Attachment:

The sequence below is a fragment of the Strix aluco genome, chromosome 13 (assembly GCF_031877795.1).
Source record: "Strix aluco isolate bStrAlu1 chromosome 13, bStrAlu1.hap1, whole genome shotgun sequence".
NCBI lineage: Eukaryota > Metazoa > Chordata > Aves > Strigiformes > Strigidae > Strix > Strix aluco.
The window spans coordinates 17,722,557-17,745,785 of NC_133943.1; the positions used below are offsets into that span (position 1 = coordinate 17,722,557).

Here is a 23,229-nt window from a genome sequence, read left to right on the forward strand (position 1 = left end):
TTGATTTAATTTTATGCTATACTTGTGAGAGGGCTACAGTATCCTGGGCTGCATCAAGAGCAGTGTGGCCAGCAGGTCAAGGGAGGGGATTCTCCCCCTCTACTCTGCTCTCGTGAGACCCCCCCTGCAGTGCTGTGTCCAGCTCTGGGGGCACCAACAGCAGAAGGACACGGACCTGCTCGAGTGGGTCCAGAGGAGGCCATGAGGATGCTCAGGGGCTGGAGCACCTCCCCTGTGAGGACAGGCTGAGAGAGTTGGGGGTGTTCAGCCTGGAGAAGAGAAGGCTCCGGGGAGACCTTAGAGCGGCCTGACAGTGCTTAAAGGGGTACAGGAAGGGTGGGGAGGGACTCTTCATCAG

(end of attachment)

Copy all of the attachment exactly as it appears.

The sequence below is a fragment of the Strix aluco genome, chromosome 13 (assembly GCF_031877795.1).
Source record: "Strix aluco isolate bStrAlu1 chromosome 13, bStrAlu1.hap1, whole genome shotgun sequence".
NCBI lineage: Eukaryota > Metazoa > Chordata > Aves > Strigiformes > Strigidae > Strix > Strix aluco.
The window spans coordinates 17,722,557-17,745,785 of NC_133943.1; the positions used below are offsets into that span (position 1 = coordinate 17,722,557).

Here is a 23,229-nt window from a genome sequence, read left to right on the forward strand (position 1 = left end):
TTGATTTAATTTTATGCTATACTTGTGAGAGGGCTACAGTATCCTGGGCTGCATCAAGAGCAGTGTGGCCAGCAGGTCAAGGGAGGGGATTCTCCCCCTCTACTCTGCTCTCGTGAGACCCCCCCTGCAGTGCTGTGTCCAGCTCTGGGGGCACCAACAGCAGAAGGACACGGACCTGCTCGAGTGGGTCCAGAGGAGGCCATGAGGATGCTCAGGGGCTGGAGCACCTCCCCTGTGAGGACAGGCTGAGAGAGTTGGGGGTGTTCAGCCTGGAGAAGAGAAGGCTCCGGGGAGACCTTAGAGCGGCCTGACAGTGCTTAAAGGGGTACAGGAAGGGTGGGGAGGGACTCTTCATCAG